Again with the settlements?

With settlers in the headlines because of recent U.S. sanctions on four Israelis in Judea and Samaria who have been linked to violent attacks against Palestinians and talk about a unilateral recognition of a Palestinian state, one would think it was enough unwelcome news for the week. But now along comes U.S. Secretary of State Antony Blinken, and his criticism of Israel’s announced plan to add 3,000 homes to settlements in Judea and Samaria.

Saying that Israel’s expansion of settlements in the territories was “inconsistent with international law,” Blinken, in effect, reversed the position of the Trump administration. In November 2019, then-Secretary of State Mike Pompeo declared that Israeli settlements were not “inconsistent with international law.”

Not only is the expansion illegal, according to Blinken, but in Washington’s judgment, “this only weakens, doesn’t strengthen Israel’s security,” he said. Thanks for that advice, Mr. Secretary, but perhaps the question of what steps strengthen the security of the Jewish state is something better left for Jerusalem’s leadership to decide.

When declaring the expansion of existing settlements and the possible creation of new communities in Judea and Samaria illegal, on just what is Blinken basing his decision? Previous critics of settlements and their expansion leaned heavily on the Oslo Accords to support their positions. And while the addition or expansion of Israeli settlements in Judea and Samaria is often blamed for Oslo’s failure, the fact remains that there is nothing in those agreements that prohibits either construction within or the creation of new communities in Judea and Samaria.

Palestinian violence directed against Israelis in the territories as well as in Israel’s cities is what destroyed Oslo, not the construction of a home in Efrat, Itamar, Elazar or anywhere else. To imply otherwise creates a moral equivalence between murder and housing construction. One may disagree with construction in this or that territory. But to suggest that simply building a house—anywhere in areas under Israel’s control—is comparable to the taking of innocent human lives in terror attacks is just plain wrong.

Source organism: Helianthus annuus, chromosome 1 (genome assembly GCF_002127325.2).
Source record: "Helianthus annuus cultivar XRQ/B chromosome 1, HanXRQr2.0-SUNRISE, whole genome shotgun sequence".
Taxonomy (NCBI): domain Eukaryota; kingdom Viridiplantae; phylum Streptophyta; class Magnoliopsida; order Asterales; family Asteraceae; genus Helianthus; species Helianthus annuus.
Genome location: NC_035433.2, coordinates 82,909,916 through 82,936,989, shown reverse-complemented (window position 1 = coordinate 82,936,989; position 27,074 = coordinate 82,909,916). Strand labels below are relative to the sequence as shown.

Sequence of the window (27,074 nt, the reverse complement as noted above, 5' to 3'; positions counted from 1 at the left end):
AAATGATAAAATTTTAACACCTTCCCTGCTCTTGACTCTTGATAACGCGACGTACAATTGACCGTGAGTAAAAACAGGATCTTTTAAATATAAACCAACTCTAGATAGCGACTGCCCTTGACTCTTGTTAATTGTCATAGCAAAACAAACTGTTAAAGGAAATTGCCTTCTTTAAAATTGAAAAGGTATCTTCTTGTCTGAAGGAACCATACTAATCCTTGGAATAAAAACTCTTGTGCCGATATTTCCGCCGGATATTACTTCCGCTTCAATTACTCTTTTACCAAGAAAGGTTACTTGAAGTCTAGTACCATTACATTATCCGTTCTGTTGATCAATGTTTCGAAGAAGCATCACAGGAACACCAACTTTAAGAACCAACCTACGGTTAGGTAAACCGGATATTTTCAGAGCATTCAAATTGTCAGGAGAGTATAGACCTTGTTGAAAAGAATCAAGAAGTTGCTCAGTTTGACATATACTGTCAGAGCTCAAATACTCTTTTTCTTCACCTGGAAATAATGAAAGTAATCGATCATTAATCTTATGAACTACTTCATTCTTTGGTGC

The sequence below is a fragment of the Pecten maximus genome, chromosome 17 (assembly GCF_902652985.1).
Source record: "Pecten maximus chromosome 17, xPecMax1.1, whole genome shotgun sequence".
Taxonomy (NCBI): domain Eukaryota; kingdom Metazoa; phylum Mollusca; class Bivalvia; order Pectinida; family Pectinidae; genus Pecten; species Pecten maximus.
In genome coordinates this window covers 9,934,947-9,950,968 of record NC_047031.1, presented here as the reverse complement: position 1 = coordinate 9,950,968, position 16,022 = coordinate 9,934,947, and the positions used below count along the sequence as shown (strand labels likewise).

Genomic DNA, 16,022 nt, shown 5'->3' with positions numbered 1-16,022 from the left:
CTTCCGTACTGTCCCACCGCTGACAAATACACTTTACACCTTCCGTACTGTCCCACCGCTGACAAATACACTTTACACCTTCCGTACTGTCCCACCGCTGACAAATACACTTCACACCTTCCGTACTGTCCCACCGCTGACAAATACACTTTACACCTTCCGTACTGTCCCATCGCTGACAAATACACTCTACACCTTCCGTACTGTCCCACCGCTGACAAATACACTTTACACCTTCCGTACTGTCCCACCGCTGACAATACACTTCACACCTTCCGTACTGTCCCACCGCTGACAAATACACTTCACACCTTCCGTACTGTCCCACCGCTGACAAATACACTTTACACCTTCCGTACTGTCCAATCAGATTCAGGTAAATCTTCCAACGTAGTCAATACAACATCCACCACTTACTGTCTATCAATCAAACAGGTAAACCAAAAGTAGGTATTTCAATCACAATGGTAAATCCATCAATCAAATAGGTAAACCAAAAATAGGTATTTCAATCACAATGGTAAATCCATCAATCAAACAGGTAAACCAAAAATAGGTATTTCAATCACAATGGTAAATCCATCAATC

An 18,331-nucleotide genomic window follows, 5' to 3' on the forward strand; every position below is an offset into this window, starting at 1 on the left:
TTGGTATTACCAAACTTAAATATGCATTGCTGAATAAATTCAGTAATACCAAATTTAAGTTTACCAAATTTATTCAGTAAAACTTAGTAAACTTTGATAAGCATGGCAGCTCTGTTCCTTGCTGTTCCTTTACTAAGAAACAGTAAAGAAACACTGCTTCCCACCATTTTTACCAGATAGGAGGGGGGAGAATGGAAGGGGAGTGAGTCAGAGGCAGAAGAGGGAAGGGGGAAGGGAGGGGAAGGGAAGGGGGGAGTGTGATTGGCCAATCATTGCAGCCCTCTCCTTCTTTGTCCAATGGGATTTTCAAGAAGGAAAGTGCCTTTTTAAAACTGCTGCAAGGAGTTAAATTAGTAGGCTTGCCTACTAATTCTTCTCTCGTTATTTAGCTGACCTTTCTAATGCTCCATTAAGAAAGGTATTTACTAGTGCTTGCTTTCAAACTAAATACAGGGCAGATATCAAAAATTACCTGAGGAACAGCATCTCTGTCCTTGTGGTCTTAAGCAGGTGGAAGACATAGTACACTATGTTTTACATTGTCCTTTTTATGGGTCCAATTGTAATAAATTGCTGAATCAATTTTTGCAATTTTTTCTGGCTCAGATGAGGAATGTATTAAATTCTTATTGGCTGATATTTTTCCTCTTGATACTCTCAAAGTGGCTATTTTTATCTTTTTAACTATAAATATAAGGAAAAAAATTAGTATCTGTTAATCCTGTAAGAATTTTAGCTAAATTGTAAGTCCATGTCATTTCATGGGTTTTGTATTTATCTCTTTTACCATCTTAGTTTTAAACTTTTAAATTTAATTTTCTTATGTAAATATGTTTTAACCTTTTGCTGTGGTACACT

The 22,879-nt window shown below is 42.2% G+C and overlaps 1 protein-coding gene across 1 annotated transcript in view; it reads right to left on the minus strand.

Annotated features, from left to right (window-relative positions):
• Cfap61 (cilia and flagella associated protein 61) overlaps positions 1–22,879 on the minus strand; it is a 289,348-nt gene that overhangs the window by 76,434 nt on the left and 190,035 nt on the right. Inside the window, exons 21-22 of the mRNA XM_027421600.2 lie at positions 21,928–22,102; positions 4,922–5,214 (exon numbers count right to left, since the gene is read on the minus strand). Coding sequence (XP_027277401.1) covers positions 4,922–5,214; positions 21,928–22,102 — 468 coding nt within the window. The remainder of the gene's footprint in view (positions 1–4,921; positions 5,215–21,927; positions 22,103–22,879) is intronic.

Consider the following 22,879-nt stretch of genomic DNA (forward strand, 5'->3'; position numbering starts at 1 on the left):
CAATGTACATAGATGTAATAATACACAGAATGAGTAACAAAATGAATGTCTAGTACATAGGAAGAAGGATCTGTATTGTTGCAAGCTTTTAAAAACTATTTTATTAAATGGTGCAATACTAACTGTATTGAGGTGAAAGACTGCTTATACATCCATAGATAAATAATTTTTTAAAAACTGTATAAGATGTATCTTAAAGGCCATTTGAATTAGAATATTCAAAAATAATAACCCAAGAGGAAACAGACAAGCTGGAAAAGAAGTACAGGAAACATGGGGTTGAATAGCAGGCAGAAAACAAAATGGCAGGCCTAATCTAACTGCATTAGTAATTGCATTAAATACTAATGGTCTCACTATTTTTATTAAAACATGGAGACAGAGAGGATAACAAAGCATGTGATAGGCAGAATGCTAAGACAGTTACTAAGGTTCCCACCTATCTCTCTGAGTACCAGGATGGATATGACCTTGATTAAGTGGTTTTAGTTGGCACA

Rather than sanctioning settlers and calling Israel’s housing plans “inconsistent with international law,” I would like Blinken to shift his focus and direct his attention to what the United States is doing and can do to secure the release of American and Israeli hostages who have been held in the dungeons of Gaza in unspeakable conditions for the past five months. Israel knows that it cannot rely on the United Nations or the International Red Cross to get information about the hostages, and depending on Qatar—a Hamas supporter—to play the honest broker is a decision for Israel’s political and security experts to make. However, the United States does have a significant role to play by putting direct pressure on Hamas leadership.

How so? The monetary sanctions previously announced against Hamas leadership are just one tool in the anti-terrorism tool kit. I’m suggesting that Washington hold them criminally responsible for the taking of Americans as hostages by issuing indictments and arrest warrants for Ismail Haniyeh and Mousa Abu Marzouk, living in luxury in Qatar; and Marwan Issa, Yahya Sinwar and Mohammed Deif, who are somewhere underground in Gaza.

U.S. law allows it, so why not use it?

If Blinken is serious about American support for Israel and its right to defend itself against atrocities such as those witnessed on Oct. 7, then delegitimizing settlements is not the road to travel.

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